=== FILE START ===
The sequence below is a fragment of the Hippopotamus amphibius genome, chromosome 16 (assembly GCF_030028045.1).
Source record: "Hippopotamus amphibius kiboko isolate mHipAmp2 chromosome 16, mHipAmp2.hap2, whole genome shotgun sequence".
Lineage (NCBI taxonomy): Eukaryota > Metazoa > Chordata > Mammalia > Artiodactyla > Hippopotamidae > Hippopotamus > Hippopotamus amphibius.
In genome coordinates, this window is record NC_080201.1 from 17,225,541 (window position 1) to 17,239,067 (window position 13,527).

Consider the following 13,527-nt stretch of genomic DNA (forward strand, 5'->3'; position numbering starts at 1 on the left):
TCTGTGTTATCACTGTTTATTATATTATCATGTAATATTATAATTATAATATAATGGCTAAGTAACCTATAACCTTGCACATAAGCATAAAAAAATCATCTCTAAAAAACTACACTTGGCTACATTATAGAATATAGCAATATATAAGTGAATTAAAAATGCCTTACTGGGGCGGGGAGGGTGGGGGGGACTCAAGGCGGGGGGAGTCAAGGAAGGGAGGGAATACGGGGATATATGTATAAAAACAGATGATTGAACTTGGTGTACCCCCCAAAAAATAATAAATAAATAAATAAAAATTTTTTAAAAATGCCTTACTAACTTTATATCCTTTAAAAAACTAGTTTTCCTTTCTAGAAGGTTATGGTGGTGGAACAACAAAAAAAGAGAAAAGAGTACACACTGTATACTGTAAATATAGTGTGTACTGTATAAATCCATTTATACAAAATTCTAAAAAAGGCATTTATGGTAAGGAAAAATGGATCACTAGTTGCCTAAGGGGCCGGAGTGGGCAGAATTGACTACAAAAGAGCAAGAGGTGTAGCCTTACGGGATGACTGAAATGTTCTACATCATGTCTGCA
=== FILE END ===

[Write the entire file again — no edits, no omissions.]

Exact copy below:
The sequence below is a fragment of the Hippopotamus amphibius genome, chromosome 16 (assembly GCF_030028045.1).
Source record: "Hippopotamus amphibius kiboko isolate mHipAmp2 chromosome 16, mHipAmp2.hap2, whole genome shotgun sequence".
Lineage (NCBI taxonomy): Eukaryota > Metazoa > Chordata > Mammalia > Artiodactyla > Hippopotamidae > Hippopotamus > Hippopotamus amphibius.
In genome coordinates, this window is record NC_080201.1 from 17,225,541 (window position 1) to 17,239,067 (window position 13,527).

Consider the following 13,527-nt stretch of genomic DNA (forward strand, 5'->3'; position numbering starts at 1 on the left):
TCTGTGTTATCACTGTTTATTATATTATCATGTAATATTATAATTATAATATAATGGCTAAGTAACCTATAACCTTGCACATAAGCATAAAAAAATCATCTCTAAAAAACTACACTTGGCTACATTATAGAATATAGCAATATATAAGTGAATTAAAAATGCCTTACTGGGGCGGGGAGGGTGGGGGGGACTCAAGGCGGGGGGAGTCAAGGAAGGGAGGGAATACGGGGATATATGTATAAAAACAGATGATTGAACTTGGTGTACCCCCCAAAAAATAATAAATAAATAAATAAAAATTTTTTAAAAATGCCTTACTAACTTTATATCCTTTAAAAAACTAGTTTTCCTTTCTAGAAGGTTATGGTGGTGGAACAACAAAAAAAGAGAAAAGAGTACACACTGTATACTGTAAATATAGTGTGTACTGTATAAATCCATTTATACAAAATTCTAAAAAAGGCATTTATGGTAAGGAAAAATGGATCACTAGTTGCCTAAGGGGCCGGAGTGGGCAGAATTGACTACAAAAGAGCAAGAGGTGTAGCCTTACGGGATGACTGAAATGTTCTACATCATGTCTGCA